Eye For Film >> Movies >> The World Is Not Enough (1999) Film Review
The World Is Not Enough
Reviewed by: Angus Wolfe Murray
What don't you have to do to get a 12 certificate these days. Go to bed and make it look sexy, maybe, because everything else in the bang-bang-whoosh-zap-kerchow arsenal is taken care of.
James Bond is back with a vengeance. Pierce Brosnan has stopped being polite. He's angry now. The only thing that might faze him is a stuffy evening at the roulette table. He's not good at letting go. He likes to stay on top.
Michael Apted and the team (an army of stunt meisters and explosive experts and gadget boffs) have dished up a dizzy display of pyrotechnics. Neal Purvis, Robert Wade and Bruce Feirstein are in charge of the screenplay, which means inventing a multinational plot that is so complicated it self-destructs, and filling the spaces between gunfire with double entendres or one-liners.
There are traditions that have to be adhered to. The formula is gold-plated and timeless. Q (Desmond Llewelyn) introduces Bond to "the young man" he is training as his successor. Turns out to be John Cleese. Nice little present for the future, although it will be sad to lose an old friend from From Russia With Love days. M may be close to retirement. She goes into action this time and somehow it doesn't look right. Dame Judi Dench is not cut out for hand-to-hand combat. Bond girl of the moment, called Christmas Jones - giving James the opportunity to quip, "I thought Christmas came only once a year," after a balcony bonk on a warm Turkish night - is played by Denise Richards in the style of a Malibu Beach Wet T-Shirt contestant. The real squeeze is Sophie Marceau, as an oil magnate's daughter, who believes she is too beautiful to kill. Few would disagree.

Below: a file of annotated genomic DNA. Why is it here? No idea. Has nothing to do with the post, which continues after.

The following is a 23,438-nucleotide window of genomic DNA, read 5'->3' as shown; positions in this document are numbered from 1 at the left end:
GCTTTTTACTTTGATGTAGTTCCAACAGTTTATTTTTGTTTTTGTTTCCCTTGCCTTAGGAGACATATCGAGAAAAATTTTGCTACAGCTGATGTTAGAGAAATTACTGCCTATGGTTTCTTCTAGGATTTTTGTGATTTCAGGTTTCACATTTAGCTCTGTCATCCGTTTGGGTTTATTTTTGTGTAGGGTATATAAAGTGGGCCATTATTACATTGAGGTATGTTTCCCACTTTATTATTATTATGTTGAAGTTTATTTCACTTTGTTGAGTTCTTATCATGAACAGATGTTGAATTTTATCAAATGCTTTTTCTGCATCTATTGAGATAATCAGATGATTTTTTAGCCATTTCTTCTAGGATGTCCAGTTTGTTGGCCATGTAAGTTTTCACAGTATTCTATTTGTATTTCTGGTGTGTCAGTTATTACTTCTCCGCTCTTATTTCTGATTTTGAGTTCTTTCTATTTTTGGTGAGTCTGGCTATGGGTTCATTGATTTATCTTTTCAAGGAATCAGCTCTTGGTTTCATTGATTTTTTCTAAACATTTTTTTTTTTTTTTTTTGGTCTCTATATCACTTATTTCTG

Robbie Coltrane is simply not around enough. His purpose in the plot is a bit confusing. He's Russian, runs a gaming house, girls on the side, drugs probably, caviar, vatefer-you-vantski. He's a pleasure to be with, as always.
Robert Carlyle, having eaten flesh in Ravenous, is the anarchic madman, with a bullet in his head. He looks like Count Dracula's footman and behaves like a football hooligan. Brosnan earns it. The guy has to go through hell and back on behalf of 007, wearing bespoke tailoring, while simulating a dislocated shoulder blade. He deserves his perkettes - Sophie and Denise. The story? It's forgotten 10 minutes after leaving the cinema.Reviewed on: 19 Jan 2001
If you like this, try:Die Another Day